Downtown Bureau

G.S. Dunn Mustard Mill Changes Hands

G.S. Dunn, the world's largest dry mustard miller, has been sold to Parrish & Heimbecker in a hostile takerover.

By Eric McGuinness
Published July 20, 2012

G.S. Dunn, Dry Mustard Millers
Logo: G.S. Dunn, Dry Mustard Millers

G.S. Dunn Ltd (gsdunn.com) has a new owner, according to news reports.

It's a company as old as Canada, a fixture at 80 Park Street North in downtown Hamilton, the world's largest dry mustard miller and the inspiration for Hamilton's late, lamented Mustard Festival.

The Alberta Farmer Express website reported on July 6 that G.S. Dunn's parent company, Thirdcoast Ltd ([thirdcoast.ca(http://thirdcoast.ca)), had given in to a hostile takeover bid by Parrish & Heimbecker Ltd (parrishandheimbecker.com), which the Globe and Mail describes as a $2-billion, family-owned, agribusiness giant.

Thirdcoast conceded defeat after the Ontario Securities Commission slapped a July 4 cease-trade order on a Thirdcoast shareholder rights plan or poison pill, adopted to block P&H.

The Welland Tribune reported on July 13 that P&H had by then acquired all the shares of Thirdcoast for just over $28 million. It said the purchase included G.S. Dunn and the other Thirdcoast subsidiary, Southpier Terminals ([southpier.ca(http://southpier.ca)).

Southpier Terminals, Port Colborne
Southpier Terminals, Port Colborne

Southpier, which began operating in 1898 as the Goderich Elevator and Transit Co., has grain handling, processing and storage facilities in Goderich and Port Colborne.

Joe Lannan, Southpier's Port Colborne manager, told the Tribune that no major changes were planned. "It's just that we have a new change of directors, basically," he said.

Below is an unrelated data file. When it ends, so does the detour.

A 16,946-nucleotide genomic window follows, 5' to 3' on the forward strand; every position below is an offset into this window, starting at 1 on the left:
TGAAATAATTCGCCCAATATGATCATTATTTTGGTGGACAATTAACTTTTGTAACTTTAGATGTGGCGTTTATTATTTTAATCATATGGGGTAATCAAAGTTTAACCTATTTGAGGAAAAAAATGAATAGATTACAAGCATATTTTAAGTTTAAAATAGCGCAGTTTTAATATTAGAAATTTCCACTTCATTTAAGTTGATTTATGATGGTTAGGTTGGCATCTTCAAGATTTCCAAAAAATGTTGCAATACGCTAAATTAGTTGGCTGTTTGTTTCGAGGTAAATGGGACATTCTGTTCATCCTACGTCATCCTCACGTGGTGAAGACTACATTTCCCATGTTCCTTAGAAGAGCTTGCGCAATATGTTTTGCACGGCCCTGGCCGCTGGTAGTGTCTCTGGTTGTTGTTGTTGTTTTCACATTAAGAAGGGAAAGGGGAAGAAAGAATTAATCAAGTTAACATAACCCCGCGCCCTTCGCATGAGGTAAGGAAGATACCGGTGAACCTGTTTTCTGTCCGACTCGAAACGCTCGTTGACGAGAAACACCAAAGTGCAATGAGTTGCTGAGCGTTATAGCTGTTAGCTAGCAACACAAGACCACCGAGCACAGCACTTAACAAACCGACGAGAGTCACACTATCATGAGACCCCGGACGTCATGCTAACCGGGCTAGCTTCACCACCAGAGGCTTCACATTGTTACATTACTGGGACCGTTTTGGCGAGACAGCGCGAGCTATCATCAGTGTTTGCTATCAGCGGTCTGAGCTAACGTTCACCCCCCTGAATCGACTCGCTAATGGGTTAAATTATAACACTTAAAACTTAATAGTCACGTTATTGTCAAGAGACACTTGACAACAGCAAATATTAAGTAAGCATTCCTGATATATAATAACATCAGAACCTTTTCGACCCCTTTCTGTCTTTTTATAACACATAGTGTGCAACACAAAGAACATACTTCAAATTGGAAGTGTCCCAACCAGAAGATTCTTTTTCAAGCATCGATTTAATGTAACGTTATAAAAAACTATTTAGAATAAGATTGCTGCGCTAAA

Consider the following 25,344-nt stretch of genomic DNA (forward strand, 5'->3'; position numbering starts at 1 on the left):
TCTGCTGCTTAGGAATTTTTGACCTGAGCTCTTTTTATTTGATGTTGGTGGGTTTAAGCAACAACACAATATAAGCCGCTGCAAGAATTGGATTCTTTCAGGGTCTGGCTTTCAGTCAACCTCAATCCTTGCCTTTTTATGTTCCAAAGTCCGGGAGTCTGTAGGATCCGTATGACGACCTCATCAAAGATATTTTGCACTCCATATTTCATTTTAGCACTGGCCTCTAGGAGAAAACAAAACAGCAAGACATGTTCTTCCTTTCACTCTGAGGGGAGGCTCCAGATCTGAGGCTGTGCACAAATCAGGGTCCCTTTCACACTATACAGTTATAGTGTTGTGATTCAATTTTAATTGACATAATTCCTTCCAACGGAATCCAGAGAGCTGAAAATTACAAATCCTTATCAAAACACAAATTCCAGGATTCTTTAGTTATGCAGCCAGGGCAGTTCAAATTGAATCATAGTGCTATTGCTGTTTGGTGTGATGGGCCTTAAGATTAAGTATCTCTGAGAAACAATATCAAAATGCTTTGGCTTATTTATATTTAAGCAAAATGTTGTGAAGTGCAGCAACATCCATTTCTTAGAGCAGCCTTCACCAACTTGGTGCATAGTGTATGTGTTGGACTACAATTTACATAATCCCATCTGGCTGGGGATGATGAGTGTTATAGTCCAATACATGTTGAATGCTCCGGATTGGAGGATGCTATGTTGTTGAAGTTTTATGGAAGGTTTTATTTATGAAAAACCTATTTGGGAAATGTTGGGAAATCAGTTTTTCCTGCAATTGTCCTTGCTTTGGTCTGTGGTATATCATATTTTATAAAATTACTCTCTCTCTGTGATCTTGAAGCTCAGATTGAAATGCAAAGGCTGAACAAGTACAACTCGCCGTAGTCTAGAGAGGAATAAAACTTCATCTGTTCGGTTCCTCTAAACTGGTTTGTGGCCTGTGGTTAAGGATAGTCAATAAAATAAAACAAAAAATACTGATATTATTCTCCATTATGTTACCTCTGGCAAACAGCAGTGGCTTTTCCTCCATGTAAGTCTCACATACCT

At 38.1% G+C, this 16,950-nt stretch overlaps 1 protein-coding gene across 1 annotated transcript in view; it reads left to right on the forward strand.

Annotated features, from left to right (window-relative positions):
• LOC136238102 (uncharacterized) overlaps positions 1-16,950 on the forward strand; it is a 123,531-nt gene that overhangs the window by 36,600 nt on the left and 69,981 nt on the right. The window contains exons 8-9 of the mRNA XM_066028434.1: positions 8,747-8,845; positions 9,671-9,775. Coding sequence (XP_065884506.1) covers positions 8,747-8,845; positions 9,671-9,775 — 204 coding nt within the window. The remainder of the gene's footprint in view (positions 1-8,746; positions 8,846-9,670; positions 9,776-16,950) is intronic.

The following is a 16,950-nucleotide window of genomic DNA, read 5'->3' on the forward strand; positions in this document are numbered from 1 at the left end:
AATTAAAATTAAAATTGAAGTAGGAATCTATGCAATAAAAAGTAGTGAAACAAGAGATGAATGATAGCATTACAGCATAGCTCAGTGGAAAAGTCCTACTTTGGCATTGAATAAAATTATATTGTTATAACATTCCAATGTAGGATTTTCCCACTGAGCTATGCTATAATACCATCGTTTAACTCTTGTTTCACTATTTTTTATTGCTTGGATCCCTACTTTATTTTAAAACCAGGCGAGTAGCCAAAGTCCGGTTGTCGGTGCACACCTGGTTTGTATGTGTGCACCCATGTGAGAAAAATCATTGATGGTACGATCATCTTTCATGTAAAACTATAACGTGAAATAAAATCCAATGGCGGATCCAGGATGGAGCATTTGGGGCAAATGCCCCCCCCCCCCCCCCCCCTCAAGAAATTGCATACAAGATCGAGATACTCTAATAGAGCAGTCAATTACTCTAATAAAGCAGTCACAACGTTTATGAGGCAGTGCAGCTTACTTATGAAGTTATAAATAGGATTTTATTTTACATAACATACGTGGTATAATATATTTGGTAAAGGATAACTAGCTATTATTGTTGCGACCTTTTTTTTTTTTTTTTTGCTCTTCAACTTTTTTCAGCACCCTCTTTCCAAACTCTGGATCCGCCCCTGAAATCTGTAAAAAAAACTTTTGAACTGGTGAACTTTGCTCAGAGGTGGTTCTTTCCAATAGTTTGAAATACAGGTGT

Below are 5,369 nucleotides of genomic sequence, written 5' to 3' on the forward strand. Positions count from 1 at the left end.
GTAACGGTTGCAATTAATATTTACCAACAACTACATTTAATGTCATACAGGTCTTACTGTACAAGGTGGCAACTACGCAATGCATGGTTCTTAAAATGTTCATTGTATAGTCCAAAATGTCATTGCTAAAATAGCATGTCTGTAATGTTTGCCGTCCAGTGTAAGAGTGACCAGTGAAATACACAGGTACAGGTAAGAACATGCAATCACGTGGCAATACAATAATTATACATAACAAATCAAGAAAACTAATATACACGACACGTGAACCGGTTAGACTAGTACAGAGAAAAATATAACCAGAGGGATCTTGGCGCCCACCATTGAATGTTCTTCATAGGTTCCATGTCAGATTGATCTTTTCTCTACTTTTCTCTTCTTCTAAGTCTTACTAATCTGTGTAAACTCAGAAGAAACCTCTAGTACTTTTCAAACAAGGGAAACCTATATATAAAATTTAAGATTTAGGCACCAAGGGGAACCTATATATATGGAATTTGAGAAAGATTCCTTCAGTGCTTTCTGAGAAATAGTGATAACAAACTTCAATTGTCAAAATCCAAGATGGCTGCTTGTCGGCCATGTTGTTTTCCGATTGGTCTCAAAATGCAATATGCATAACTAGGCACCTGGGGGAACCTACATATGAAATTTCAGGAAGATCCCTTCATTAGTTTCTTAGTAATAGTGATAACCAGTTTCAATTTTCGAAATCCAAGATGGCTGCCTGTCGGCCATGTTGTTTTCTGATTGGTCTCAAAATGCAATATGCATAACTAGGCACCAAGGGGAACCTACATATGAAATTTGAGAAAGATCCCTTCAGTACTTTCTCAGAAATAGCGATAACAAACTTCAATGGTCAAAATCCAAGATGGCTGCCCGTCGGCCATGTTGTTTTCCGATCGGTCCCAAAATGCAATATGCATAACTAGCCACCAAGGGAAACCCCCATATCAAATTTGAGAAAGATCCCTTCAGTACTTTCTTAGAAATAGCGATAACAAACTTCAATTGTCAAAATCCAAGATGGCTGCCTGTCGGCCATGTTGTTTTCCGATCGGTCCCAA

G.S. Dunn has milled Prairie-grown mustard seed and processed mustard products in Hamilton since 1867.

Hamilton Terminal
P&H Hamilton Terminal

In the fall of 2010, P&H opened a Hamilton grain-storage facility consisting of two nine-storey-tall concrete domes, each as big across as a football field, on the Hamilton Port Authority's Pier 10 at the foot of Wellington Street.

Sean Silcoff reported in the Globe and Mail on July 2 that the takeover fight was sparked by the impending end of the Canadian Wheat Board monopoly, which could jeopardize a steady supply of grain to P&H's Ontario flour mills.

Goderich Southside Harbour
Goderich Southside Harbour

His story said P&H wanted the Goderich elevators in addition to its Hamilton terminal, so it could store enough grain to keep its mills working through the winter, when shipping stops on the Great Lakes.

By acquiring Thirdcoast, P&H automatically acquired G.S. Dunn, although the mustard miller wasn't at the centre of the deal, but maybe P&H's Butterball brand turkey franks will soon be sold complete with mustard.

Eric McGuinness was a writer and editor who worked for many years at the Hamilton Spectator. He died in 2014 after a long struggle with cancer.

8 Comments

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By TreyS (registered) | Posted July 20, 2012 at 14:12:25

Good scoop Eric.

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By TreyS (registered) | Posted July 20, 2012 at 17:13:17

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By TreyS (registered) | Posted July 20, 2012 at 17:14:05

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By rednic (registered) | Posted July 21, 2012 at 02:37:30 in reply to Comment 79555

jack layton drank swish at my house in '87 he was the best....to bad he left early for the sex workers union meeting... Do i get 3 down votes from the same IP ?

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By TreyS (registered) | Posted July 22, 2012 at 06:24:24

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By TreyS (registered) | Posted July 22, 2012 at 06:25:08

bicycles and busses and local vegetables.

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By TnT (registered) | Posted July 22, 2012 at 10:04:19

Is this the end of the Mustard milling in the core, or will it still be busIness as usual?

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By Pxtl (registered) - website | Posted July 24, 2012 at 13:00:35 in reply to Comment 79567

I thought Hamilton institutions being bought out and then shut down/relocated was business as usual.

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